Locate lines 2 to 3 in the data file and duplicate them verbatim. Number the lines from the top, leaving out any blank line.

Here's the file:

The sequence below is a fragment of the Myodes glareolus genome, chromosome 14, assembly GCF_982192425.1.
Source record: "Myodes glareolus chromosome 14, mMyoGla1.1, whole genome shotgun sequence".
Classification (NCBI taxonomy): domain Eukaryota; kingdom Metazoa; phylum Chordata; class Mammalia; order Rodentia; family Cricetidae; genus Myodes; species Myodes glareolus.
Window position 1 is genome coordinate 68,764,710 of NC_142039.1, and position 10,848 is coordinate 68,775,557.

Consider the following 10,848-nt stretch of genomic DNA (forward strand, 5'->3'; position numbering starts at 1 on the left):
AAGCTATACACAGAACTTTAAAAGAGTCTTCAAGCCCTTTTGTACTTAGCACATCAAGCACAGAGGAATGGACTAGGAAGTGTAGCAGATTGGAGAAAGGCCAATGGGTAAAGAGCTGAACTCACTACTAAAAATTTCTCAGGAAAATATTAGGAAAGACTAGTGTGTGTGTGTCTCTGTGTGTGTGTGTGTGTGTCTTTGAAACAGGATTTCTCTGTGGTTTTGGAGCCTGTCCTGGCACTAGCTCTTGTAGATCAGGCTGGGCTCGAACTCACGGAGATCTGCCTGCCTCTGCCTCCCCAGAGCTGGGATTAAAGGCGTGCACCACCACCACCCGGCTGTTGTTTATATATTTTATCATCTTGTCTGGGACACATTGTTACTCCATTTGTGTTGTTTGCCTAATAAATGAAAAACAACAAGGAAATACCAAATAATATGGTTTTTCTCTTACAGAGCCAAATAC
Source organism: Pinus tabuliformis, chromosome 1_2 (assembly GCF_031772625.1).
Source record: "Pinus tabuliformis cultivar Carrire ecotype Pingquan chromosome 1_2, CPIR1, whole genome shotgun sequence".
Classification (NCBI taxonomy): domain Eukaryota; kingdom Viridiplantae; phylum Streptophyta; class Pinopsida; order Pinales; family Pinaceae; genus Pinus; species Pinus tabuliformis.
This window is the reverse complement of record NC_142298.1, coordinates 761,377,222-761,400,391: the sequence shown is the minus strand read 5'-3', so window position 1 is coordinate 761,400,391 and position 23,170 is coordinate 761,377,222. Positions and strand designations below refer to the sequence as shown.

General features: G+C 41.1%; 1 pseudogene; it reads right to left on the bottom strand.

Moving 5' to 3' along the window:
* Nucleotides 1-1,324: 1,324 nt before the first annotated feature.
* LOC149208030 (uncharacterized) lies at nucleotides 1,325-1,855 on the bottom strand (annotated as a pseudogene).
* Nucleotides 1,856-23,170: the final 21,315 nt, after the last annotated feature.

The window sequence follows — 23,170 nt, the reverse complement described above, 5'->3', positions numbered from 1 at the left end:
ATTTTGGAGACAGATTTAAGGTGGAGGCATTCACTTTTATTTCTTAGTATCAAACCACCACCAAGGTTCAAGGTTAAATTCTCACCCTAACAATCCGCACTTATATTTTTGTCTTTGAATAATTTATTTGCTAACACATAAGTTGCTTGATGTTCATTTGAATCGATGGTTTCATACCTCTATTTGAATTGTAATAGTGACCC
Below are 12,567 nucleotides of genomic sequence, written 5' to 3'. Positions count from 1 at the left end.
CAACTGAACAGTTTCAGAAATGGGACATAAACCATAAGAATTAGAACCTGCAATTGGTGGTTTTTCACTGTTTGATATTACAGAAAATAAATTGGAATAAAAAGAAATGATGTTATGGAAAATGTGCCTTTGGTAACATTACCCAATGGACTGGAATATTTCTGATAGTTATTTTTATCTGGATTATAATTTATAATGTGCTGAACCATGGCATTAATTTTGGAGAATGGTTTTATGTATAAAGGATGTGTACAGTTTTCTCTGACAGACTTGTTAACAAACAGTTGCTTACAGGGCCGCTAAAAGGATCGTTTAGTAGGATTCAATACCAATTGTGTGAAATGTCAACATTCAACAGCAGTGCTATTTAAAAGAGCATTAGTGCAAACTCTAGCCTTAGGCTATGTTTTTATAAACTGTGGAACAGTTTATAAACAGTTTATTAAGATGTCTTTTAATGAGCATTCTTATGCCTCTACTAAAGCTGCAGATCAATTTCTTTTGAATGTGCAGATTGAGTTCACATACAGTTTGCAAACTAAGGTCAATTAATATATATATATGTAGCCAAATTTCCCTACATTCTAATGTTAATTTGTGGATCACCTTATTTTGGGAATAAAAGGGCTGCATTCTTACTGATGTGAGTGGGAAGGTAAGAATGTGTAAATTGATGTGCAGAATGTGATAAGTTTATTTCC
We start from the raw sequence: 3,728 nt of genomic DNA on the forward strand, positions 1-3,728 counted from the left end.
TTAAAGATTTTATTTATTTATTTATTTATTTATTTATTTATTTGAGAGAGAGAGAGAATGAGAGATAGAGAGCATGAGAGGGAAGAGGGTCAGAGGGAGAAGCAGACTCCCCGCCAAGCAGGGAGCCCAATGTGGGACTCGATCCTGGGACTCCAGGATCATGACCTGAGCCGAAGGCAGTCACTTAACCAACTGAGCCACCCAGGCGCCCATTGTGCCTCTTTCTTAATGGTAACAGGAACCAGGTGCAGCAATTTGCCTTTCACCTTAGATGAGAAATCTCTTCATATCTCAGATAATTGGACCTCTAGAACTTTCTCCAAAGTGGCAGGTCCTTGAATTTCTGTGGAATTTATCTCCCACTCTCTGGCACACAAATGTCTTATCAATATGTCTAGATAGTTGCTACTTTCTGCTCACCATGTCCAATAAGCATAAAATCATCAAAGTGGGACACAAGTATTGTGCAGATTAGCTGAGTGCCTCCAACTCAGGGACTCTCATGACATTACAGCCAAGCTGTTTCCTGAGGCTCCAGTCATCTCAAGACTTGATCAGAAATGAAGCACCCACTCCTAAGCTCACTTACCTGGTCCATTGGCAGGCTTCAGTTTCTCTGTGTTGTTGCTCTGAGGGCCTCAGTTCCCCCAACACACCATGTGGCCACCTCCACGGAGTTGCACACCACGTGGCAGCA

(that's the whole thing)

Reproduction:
Source record: "Myodes glareolus chromosome 14, mMyoGla1.1, whole genome shotgun sequence".
Classification (NCBI taxonomy): domain Eukaryota; kingdom Metazoa; phylum Chordata; class Mammalia; order Rodentia; family Cricetidae; genus Myodes; species Myodes glareolus.